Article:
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On the bookings front, Rusty, you mentioned that part of the strength was your ability to identify the right types of opportunities. And I was curious what you meant by that. Was that identifying these sort of all-in opportunities? Or was there something more around that comment?

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John R. Frantz, NextGen Healthcare, Inc. - President, CEO & Director [15]

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Yes. No, I mean identifying the right opportunities means identifying the opportunities where the client has -- it's why do it, why NextGen, why now. And so it's one thing to just go in and talk to all your clients. It's another thing to have evaluated your clients based on their demographics, based on the market they're in, based on our knowledge of their strategy and know that you have a not just a why do it and why NextGen but also a why now. And so as the sales team and the commercial teams are now doing a lot more discovery upfront, they're not spending time in clients that are right now in the midst of doing something else strategically. They're finding the clients where we have a great value proposition, and the client has a need and desire and really attacking there. And so that's a question of sales efficiency. Meanwhile though, we continue to look at clients who haven't necessarily maybe upgraded to our latest versions, and those clients are the stabilize those clients this year so that they become the targeted opportunities for sales next year.

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Matthew Dale Gillmor, Robert W. Baird & Co. Incorporated, Research Division - Senior Research Analyst [16]

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Okay. And then one follow-up on the maintenance attrition. I just wanted to confirm that, that was -- the increase was driven by the same factors that you highlighted last quarter, was at -- I think there was some commentary around a client consolidating their systems. Or was there anything else new?

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John R. Frantz, NextGen Healthcare, Inc. - President, CEO & Director [17]

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I mean, it was basic. I mean, I would say primary pressure on the attrition line comes from Epic and Cerner. There's a little bit of pressure in there, where we're giving and taking from other clients. But we've actually -- when we look at it, we're actually -- we're dealing punches as much as we're taking them, if not more, at this point in time, which is a great thing from where we were.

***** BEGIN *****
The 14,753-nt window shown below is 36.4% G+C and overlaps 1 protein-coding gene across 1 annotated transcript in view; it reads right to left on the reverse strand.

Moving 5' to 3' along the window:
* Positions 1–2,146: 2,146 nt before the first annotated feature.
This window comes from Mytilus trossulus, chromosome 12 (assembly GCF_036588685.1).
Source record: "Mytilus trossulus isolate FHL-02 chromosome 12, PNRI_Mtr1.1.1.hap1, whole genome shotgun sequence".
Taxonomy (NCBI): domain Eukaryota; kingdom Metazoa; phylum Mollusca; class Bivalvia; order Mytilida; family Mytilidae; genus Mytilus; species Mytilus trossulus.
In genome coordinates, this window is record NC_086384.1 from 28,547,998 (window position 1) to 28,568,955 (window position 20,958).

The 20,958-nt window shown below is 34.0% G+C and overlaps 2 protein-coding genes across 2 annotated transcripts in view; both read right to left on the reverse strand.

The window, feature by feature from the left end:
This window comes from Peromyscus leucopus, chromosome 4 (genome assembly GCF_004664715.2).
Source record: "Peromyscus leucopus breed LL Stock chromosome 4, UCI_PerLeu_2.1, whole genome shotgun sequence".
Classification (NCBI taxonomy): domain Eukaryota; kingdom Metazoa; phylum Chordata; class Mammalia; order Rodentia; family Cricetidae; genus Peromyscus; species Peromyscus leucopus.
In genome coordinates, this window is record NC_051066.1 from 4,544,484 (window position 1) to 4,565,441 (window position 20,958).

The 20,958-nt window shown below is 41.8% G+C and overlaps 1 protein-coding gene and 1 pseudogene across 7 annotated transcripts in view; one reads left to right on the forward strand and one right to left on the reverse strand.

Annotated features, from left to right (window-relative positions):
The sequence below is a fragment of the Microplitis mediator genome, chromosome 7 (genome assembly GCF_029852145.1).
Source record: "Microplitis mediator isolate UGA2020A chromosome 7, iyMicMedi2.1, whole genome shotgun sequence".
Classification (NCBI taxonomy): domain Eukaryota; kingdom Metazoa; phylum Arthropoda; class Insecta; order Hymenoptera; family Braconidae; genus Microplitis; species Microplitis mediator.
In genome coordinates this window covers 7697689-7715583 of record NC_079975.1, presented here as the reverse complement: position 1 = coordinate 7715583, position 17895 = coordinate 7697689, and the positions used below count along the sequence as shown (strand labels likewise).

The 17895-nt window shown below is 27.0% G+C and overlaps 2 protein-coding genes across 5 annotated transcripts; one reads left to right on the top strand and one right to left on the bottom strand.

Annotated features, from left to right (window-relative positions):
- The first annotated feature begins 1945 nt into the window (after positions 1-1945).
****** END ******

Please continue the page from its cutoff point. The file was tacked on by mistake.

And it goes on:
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Operator [18]

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And our next question is from the line of Sandy Draper from SunTrust.

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Alexander Yearley Draper, SunTrust Robinson Humphrey, Inc., Research Division - MD [19]

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First question for Jamie. Just a quick question to make sure I understand, it's a reclassification of software licenses into subscription. So these are still licenses, but they're annual renewals, that basically, the customer, if they don't renew, they lose the license. I'm just trying to understand the dynamics of what moves that from software license to subscription.

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James Robert Arnold, NextGen Healthcare, Inc. - Executive VP, CFO & Principal Accounting Officer [20]

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That is correct. They are an annual license that they have to renew and have to pay additional funds, so they operate just like a subscription.

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John R. Frantz, NextGen Healthcare, Inc. - President, CEO & Director [21]

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It's a third-party license, just to be clear. These are not our EHR or PM licenses. These are third-party licenses that we then pass through to the client, and we make a little margin on. It had been classified in that perpetual license bucket for years. We took the opportunity to appropriately move it into the recurring side of the business because it is fundamentally recurring. Does that make sense?

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Alexander Yearley Draper, SunTrust Robinson Humphrey, Inc., Research Division - MD [22]